Isaiah 9.1-7 A Son is given to us
Titus 2.11-14 God’s grace has been revealed to the whole human race
Luke 2.1-14 ‘In the town of David a saviour has been born to you’
‘Mary wrapped Jesus in bands of cloth,
and laid him in a manger,
because there was no place for them in the inn’ (Luke 2.7)
There’s an old adage in television and the theatre: ‘don’t work with children and animals’!
We all know why.
Animals can be unpredictable when you want them to perform and, as was famously discovered on Blue Peter once, they can ‘perform’ when you don’t want them to: just Google ‘Blue Peter and Lulu the Elephant.’
And how many children have been rehearsed to deliver one line in a nativity play and then clam up.
Don’t work with children and animals.
And I heard some more advice the other day - from a woman working in the costume team at the pantomime at Fairfield Halls at the moment - ‘don’t work with adults either’.
Adults can be wilful, stubborn, uncooperative and know best.
So don’t work with children or adults or animals.
The nativity of Jesus Christ flies in the face of that advice.
God works with the unlikely.
The nativity of Jesus Christ shows God working with animals and adults and coming to us as a human child.
The advice not to work with children and animals is saying ‘don’t work with those you can’t control’.
And don’t we so want to be in control?
Don’t we so want to order the world to our own preferences and dreams?
The world has become, well always was, about human beings trying to assert control in a world that resists it.
What is revealed at Christmas in the birth of Jesus Christ, God in human flesh - what we call ‘the Incarnation of the Word’ - is that the strategy of the world’s creator is not to control but to love the world into being and life.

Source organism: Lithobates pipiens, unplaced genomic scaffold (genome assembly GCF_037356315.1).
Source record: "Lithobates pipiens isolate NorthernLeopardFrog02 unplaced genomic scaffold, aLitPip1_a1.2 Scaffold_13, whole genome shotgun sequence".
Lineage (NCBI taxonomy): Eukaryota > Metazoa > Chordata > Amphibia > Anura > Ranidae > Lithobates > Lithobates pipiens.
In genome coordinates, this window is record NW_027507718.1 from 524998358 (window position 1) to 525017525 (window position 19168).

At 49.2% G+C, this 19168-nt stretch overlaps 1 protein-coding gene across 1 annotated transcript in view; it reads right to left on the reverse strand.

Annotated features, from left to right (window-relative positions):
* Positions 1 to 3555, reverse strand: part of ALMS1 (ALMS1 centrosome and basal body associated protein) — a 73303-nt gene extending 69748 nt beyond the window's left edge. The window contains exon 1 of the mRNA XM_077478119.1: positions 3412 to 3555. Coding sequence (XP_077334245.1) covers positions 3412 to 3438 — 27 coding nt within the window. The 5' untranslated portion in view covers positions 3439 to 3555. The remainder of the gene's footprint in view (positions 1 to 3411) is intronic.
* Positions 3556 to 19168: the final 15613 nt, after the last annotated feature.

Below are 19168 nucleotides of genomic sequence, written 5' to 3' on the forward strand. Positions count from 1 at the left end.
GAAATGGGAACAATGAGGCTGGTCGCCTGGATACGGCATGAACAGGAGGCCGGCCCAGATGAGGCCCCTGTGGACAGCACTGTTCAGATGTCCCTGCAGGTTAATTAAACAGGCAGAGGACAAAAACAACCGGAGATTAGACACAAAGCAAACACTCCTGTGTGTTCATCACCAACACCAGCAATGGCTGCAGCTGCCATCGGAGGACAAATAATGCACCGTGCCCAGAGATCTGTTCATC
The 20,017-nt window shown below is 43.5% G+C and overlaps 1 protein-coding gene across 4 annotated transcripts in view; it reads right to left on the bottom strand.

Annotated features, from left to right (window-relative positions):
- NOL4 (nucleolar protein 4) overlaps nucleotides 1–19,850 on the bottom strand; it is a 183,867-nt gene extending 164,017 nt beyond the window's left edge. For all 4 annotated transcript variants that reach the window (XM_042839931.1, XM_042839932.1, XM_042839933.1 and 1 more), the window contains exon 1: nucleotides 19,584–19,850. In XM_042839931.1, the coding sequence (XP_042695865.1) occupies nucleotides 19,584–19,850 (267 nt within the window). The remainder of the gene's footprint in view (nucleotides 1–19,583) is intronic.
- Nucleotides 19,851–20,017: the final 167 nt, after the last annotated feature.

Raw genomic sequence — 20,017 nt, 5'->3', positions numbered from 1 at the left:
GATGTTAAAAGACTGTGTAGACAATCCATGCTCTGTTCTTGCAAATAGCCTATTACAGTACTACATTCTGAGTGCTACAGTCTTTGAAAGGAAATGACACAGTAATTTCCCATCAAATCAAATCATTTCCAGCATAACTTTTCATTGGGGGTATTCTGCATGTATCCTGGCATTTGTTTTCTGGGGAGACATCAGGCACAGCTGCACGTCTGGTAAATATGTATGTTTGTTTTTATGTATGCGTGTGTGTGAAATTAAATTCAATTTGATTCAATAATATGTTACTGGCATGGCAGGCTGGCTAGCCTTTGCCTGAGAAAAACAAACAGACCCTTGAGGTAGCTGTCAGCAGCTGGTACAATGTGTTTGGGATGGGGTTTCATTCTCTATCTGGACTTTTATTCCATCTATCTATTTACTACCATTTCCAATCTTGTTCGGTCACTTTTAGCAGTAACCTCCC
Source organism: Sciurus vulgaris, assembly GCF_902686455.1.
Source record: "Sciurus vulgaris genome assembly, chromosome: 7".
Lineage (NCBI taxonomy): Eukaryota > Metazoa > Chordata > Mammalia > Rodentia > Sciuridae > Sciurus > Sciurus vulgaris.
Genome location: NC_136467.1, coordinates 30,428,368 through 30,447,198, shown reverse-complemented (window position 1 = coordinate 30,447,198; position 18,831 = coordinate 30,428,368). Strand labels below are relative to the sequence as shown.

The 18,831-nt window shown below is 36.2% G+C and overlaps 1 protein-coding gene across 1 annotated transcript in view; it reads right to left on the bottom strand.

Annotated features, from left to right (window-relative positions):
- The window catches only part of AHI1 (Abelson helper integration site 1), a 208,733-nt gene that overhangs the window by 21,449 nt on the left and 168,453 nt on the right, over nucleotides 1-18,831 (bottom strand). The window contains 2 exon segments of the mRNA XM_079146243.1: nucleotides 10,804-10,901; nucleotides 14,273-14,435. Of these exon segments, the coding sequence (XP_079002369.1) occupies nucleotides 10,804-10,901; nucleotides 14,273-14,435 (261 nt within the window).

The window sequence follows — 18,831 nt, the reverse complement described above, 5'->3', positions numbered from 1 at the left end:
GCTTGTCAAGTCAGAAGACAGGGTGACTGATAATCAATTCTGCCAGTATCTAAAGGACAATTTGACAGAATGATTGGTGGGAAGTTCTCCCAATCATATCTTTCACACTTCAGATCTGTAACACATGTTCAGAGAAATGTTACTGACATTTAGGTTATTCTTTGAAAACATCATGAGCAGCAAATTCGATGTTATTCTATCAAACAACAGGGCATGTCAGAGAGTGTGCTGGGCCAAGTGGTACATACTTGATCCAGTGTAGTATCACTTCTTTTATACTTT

The world’s creator is not a controller pulling levers to make things happen but is the One who, out of love, yearns the best for all his creatures.
The way his creatures find full dignity and stature is by becoming his children ‘by adoption and grace’
It is said that the sheep ranchers of Australia do not erect fences to keep their sheep from straying - they can’t, their land is too extensive - rather they sink wells to which the sheep are drawn.
God gives himself to us in the Child of Bethlehem, not as a controller, not as a fence to restrict our lives, but as a wellspring of living water to draw us to himself, so that we may drink deeply of his love.
Tonight we heard of shepherds drawn to the Good Shepherd.
That call signifies people being drawn from their own drama and concerns to entering into the Theodrama, the drama of God, which leads them to worship and adore and contemplate and go tell.
That is the move Christmas invites you and me to make, fellow sinners: move away from self; move to God; go and tell.
Christ was born in the feeding trough of animals: tonight we are called to feed at the altar of the Good Shepherd.
As the choir will sing later:
O great mystery,
and wonderful sacrament,
that animals should see the newborn Lord,
lying in a manger!
O blessed virgin, whose womb
was worthy to bear
the Lord Jesus Christ.
Consider your life and then like Mary, the Mother of our Lord and God, ‘ponder these things’.
Don’t work with children and animals and adults! Well, God chooses to work with, and for, you and me: there is indeed an great mystery and wonder.